Stefan - I don't think anyone has said anything contrary to that.
However - it does not quite get at the nub of the matter - which is the spooky way that non-locality surfaces. True, it (provably) can't be used for FTL signalling. But equally, it does exist.
The way to think of this is that two entangled photons - even if 1000s of light-years apart - behave as a single object when measured. Complementarity then means that the apparently random results from measurements at far distant locations can be correlated.
This spookiness is subtle and emerges directly from the maths of QM. It shows something deep about the structure of the universe - that non-local things are everywhere. It is consistent with the modern (Raamsdorf et al) ideas that the structure of spacetime (and the speed of light as an information propagation limit) emerge from entanglement as a fundamental process.
So we have here a 70 years old issue that tantalisingly hints at something new.
How you interpret the spookiness is up for grabs: the different interpretations cannot be experimentally resolved (there might be some possibles, with some interpretations, but none to my knowledge that have panned out).
There is a meta-observation - which many don't like - that might push you towards a many-world type answer. That is if it turns out vanishingly unlikely that the universe could evolve to generate complex structures and life then the anthropic principle makes that quite OK as long as we have many worlds.
On the issue of wavefunction collapse: it is non-measurable, because decoherence produces the same results. The fact that measured microscopic systems can be processed coherently in a way that restored the "multiple results" speaks against any form of waveform collapse, because there is in principle noting to stop complex processing that restores coherence after a measurement. Thus I don't like anything that requires collapse. But pilot wave etc ideas can be compatible with a many worlds no collapse interpretation.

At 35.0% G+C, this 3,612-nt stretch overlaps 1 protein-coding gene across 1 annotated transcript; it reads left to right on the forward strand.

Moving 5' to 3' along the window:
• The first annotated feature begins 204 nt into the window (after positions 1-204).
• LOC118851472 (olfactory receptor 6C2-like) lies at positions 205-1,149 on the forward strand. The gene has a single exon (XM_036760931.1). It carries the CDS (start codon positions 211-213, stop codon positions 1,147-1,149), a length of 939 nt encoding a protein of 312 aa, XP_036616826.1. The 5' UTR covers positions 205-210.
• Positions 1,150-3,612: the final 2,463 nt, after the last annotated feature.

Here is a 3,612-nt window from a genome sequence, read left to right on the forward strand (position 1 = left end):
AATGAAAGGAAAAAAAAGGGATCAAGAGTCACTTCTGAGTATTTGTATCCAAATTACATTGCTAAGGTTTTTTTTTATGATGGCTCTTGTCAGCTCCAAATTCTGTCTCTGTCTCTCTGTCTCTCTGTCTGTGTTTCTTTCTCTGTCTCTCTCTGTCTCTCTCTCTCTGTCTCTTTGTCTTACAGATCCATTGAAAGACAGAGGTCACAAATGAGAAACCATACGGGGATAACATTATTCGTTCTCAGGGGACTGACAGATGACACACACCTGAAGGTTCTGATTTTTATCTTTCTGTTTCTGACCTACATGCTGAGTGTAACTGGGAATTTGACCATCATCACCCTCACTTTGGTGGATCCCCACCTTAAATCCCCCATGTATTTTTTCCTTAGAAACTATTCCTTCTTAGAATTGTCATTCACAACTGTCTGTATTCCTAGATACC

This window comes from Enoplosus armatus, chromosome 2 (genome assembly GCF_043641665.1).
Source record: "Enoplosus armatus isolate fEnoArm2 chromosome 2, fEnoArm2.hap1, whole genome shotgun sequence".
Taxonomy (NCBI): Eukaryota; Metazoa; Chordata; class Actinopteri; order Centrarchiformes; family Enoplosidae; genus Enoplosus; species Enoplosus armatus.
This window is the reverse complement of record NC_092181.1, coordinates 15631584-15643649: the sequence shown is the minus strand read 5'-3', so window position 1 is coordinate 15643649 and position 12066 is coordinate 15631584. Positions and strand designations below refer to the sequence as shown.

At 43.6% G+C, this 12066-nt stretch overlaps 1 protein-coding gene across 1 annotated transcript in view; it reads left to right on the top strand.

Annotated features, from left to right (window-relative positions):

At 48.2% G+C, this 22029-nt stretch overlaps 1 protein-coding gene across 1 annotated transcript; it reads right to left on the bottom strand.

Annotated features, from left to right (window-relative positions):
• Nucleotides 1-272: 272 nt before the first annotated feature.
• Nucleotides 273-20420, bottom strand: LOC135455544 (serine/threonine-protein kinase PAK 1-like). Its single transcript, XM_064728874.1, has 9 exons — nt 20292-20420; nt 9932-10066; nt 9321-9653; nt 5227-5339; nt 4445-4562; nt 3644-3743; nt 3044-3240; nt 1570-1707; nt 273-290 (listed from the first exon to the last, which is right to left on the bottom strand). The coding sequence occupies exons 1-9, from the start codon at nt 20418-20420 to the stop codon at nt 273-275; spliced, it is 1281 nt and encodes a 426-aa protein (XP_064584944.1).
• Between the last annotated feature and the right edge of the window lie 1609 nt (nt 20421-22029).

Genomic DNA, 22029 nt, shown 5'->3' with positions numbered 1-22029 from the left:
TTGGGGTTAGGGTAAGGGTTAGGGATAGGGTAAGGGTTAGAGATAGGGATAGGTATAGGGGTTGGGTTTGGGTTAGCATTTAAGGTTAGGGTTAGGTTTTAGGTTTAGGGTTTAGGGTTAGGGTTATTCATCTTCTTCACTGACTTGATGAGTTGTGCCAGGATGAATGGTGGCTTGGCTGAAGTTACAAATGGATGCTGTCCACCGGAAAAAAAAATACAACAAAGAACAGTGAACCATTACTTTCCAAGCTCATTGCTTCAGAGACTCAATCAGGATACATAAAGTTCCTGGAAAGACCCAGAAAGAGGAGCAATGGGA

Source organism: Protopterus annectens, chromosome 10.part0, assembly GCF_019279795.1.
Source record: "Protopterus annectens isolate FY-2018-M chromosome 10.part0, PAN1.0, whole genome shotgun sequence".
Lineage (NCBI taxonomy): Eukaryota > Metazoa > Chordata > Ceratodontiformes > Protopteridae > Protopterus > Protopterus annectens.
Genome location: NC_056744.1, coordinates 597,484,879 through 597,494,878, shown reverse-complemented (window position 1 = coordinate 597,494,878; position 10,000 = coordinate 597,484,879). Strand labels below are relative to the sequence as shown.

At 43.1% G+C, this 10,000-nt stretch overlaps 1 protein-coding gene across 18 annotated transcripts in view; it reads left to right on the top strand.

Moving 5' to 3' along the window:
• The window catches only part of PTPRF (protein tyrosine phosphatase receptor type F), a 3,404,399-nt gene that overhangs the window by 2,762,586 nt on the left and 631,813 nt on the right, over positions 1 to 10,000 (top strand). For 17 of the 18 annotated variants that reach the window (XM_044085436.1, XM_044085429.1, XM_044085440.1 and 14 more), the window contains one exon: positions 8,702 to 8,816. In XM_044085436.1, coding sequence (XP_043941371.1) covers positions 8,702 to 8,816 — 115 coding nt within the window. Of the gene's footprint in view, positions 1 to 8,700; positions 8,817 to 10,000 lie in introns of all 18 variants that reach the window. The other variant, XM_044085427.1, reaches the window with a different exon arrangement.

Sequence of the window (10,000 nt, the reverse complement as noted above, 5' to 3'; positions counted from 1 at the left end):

It is a mark against Mills that he seems not to have engaged with this whole issue: the physical world certainly does engage with it!
It's spooky if you interpret it as such. Read the quote again, you can have an interpretation, and it is an acceptable one, of QM, where it is no effect at all, no spookiness with more that there is a correlation that you get from initiating the photons at the source in a certain way. You don't need some kind of communication between the photons at the measurements. Kind of strange that you dismiss LENR and Mills, but still prefer a spooky version of QM before an acceptable interpretation where there is no spooky action at distance. You don't need a many world interpretation. In a probabilitic interpretation, something that is natural you will find that you need non locality to explain what you see due to Bell. But again if you view QM as something unique of it's own e.g. just another way of generating the expectations than taking a probabilistic mean, you can satisfy Bell and have a locality view. What's interesting is that Mills shows another system that is not a probabilistic one
which is not a local hidden variable theory.